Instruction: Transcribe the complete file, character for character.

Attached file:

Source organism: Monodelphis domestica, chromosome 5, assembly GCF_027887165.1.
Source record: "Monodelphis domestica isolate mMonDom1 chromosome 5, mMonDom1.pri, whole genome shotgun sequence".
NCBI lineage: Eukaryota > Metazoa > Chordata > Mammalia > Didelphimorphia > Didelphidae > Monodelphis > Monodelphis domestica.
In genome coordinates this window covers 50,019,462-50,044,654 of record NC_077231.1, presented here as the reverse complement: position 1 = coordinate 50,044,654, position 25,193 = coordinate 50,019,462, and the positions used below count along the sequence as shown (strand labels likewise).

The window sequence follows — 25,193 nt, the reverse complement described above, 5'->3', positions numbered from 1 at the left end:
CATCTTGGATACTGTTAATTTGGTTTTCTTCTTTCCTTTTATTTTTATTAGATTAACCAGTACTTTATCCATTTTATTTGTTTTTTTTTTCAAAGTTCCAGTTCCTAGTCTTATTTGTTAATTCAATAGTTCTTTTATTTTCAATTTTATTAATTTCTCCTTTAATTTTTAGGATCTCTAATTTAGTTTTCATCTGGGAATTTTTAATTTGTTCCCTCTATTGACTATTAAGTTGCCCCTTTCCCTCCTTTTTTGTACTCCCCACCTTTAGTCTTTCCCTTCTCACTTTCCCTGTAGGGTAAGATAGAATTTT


Source organism: Monodelphis domestica, chromosome 5, assembly GCF_027887165.1.
Source record: "Monodelphis domestica isolate mMonDom1 chromosome 5, mMonDom1.pri, whole genome shotgun sequence".
NCBI lineage: Eukaryota > Metazoa > Chordata > Mammalia > Didelphimorphia > Didelphidae > Monodelphis > Monodelphis domestica.
In genome coordinates this window covers 50,019,462-50,044,654 of record NC_077231.1, presented here as the reverse complement: position 1 = coordinate 50,044,654, position 25,193 = coordinate 50,019,462, and the positions used below count along the sequence as shown (strand labels likewise).

The window sequence follows — 25,193 nt, the reverse complement described above, 5'->3', positions numbered from 1 at the left end:
CATCTTGGATACTGTTAATTTGGTTTTCTTCTTTCCTTTTATTTTTATTAGATTAACCAGTACTTTATCCATTTTATTTGTTTTTTTTTTCAAAGTTCCAGTTCCTAGTCTTATTTGTTAATTCAATAGTTCTTTTATTTTCAATTTTATTAATTTCTCCTTTAATTTTTAGGATCTCTAATTTAGTTTTCATCTGGGAATTTTTAATTTGTTCCCTCTATTGACTATTAAGTTGCCCCTTTCCCTCCTTTTTTGTACTCCCCACCTTTAGTCTTTCCCTTCTCACTTTCCCTGTAGGGTAAGATAGAATTTT